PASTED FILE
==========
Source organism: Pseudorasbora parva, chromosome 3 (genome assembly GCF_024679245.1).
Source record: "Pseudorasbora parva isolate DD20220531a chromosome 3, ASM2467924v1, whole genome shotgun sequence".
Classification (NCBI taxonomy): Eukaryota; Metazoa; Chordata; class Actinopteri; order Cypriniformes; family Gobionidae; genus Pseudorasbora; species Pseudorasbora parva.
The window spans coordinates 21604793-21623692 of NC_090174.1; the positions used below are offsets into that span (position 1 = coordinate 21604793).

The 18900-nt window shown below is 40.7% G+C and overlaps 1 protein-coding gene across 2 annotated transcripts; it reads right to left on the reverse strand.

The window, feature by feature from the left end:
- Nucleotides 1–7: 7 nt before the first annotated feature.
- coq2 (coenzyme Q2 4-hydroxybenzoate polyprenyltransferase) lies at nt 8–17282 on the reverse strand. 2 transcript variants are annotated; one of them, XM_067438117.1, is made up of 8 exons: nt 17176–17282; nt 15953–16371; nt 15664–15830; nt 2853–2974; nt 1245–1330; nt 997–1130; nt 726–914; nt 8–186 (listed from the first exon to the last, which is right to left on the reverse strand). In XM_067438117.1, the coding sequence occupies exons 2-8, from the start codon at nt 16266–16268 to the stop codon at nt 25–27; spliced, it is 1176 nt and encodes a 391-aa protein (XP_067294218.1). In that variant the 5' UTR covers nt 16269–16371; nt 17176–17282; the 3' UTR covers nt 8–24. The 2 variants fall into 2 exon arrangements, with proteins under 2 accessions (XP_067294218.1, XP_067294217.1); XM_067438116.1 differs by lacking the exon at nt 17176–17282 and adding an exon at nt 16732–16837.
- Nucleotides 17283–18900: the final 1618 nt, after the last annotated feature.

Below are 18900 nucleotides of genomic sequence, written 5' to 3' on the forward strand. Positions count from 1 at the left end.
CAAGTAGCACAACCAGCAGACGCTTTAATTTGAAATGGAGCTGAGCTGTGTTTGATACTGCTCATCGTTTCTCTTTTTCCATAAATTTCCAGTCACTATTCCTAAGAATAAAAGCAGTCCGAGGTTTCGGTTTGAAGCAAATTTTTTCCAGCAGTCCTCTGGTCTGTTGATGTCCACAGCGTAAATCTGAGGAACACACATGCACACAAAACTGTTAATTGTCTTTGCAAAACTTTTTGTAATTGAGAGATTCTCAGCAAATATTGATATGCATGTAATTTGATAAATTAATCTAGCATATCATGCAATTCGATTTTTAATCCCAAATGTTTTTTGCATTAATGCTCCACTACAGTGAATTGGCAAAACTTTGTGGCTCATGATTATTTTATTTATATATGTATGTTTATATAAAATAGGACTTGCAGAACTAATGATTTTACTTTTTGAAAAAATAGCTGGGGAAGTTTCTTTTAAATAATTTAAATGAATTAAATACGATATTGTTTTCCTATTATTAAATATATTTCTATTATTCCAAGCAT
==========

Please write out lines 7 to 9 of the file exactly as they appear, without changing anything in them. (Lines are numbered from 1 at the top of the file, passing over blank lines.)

- Nucleotides 1–7: 7 nt before the first annotated feature.
- coq2 (coenzyme Q2 4-hydroxybenzoate polyprenyltransferase) lies at nt 8–17282 on the reverse strand. 2 transcript variants are annotated; one of them, XM_067438117.1, is made up of 8 exons: nt 17176–17282; nt 15953–16371; nt 15664–15830; nt 2853–2974; nt 1245–1330; nt 997–1130; nt 726–914; nt 8–186 (listed from the first exon to the last, which is right to left on the reverse strand). In XM_067438117.1, the coding sequence occupies exons 2-8, from the start codon at nt 16266–16268 to the stop codon at nt 25–27; spliced, it is 1176 nt and encodes a 391-aa protein (XP_067294218.1). In that variant the 5' UTR covers nt 16269–16371; nt 17176–17282; the 3' UTR covers nt 8–24. The 2 variants fall into 2 exon arrangements, with proteins under 2 accessions (XP_067294218.1, XP_067294217.1); XM_067438116.1 differs by lacking the exon at nt 17176–17282 and adding an exon at nt 16732–16837.
- Nucleotides 17283–18900: the final 1618 nt, after the last annotated feature.